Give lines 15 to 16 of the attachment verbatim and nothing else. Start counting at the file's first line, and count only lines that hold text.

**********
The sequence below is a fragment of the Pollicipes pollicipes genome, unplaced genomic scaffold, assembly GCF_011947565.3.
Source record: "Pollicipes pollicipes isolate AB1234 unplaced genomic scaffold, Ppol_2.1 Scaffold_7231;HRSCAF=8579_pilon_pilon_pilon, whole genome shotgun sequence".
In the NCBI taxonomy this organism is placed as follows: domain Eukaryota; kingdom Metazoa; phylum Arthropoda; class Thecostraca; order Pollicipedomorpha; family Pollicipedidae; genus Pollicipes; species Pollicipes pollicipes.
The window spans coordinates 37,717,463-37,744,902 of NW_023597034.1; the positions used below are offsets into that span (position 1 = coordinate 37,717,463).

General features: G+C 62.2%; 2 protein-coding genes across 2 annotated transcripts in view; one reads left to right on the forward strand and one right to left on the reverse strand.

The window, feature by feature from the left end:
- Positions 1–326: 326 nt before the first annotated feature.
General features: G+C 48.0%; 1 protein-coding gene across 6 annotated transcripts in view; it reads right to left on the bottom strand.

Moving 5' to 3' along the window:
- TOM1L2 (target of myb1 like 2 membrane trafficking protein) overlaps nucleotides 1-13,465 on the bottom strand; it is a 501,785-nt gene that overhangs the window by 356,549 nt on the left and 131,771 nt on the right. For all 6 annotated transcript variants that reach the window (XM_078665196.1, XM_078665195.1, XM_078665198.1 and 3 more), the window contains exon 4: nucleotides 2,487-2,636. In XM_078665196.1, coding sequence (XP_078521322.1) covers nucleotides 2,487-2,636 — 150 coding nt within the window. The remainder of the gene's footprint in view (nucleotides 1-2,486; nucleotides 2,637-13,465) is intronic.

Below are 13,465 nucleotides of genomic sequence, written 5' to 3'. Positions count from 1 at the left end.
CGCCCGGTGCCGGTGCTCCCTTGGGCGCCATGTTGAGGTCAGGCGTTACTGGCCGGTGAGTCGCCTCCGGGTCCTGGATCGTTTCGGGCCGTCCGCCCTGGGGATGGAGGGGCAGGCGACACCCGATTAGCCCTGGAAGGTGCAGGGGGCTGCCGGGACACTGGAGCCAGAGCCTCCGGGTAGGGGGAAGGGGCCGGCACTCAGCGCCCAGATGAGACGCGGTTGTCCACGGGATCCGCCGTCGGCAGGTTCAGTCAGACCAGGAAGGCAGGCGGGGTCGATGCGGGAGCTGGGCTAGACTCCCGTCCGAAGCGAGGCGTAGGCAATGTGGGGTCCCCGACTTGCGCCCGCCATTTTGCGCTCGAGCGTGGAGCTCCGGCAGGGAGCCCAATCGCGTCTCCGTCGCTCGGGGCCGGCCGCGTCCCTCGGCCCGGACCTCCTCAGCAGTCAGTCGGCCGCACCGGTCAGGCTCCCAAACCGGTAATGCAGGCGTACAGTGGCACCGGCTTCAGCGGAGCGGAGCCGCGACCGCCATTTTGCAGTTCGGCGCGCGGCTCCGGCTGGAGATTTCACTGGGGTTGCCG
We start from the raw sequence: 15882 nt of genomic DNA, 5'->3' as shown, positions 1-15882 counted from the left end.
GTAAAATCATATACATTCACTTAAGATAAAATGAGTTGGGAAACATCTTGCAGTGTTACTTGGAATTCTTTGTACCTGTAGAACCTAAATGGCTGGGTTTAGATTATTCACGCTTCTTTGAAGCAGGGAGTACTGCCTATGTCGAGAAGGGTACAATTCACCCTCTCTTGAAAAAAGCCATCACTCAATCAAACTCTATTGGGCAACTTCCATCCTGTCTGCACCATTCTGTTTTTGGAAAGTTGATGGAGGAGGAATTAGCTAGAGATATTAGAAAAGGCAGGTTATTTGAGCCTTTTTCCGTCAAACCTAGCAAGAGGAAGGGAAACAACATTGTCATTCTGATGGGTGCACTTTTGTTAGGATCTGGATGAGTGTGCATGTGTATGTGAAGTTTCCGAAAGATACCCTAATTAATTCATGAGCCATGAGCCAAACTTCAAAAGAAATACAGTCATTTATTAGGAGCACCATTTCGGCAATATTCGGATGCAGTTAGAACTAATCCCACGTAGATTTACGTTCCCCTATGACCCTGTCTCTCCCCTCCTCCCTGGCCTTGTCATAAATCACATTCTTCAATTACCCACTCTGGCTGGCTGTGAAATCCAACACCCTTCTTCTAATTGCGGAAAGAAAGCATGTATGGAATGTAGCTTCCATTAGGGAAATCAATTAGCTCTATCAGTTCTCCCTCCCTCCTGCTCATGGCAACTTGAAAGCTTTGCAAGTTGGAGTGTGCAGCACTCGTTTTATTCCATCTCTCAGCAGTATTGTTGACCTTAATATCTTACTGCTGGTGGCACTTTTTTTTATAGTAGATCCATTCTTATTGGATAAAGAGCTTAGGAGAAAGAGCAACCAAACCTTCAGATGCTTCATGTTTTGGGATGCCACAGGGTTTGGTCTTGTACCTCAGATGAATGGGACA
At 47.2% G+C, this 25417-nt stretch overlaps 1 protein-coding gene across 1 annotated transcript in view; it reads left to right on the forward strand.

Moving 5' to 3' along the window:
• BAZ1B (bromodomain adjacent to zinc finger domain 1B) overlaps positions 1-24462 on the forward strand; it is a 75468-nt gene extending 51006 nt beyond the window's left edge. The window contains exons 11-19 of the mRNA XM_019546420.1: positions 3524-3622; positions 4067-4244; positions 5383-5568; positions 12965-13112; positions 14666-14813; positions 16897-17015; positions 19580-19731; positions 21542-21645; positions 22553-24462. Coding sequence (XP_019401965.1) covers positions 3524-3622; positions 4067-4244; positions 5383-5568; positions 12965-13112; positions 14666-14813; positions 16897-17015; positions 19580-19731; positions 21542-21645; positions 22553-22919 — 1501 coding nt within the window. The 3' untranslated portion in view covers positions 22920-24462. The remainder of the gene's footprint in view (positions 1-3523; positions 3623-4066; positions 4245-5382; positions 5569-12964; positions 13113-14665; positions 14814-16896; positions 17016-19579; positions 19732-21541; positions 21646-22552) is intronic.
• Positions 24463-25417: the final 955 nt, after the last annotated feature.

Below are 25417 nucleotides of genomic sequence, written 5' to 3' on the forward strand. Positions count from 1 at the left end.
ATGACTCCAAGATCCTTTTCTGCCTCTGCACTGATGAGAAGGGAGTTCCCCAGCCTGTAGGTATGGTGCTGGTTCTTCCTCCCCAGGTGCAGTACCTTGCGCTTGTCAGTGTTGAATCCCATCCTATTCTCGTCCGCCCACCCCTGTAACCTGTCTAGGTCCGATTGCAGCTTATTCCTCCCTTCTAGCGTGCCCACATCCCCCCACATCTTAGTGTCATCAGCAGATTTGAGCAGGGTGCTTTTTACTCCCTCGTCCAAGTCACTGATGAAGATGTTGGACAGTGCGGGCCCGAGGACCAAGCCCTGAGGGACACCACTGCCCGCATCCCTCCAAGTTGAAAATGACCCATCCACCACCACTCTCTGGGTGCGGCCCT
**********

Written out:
At 47.2% G+C, this 25417-nt stretch overlaps 1 protein-coding gene across 1 annotated transcript in view; it reads left to right on the forward strand.

Moving 5' to 3' along the window: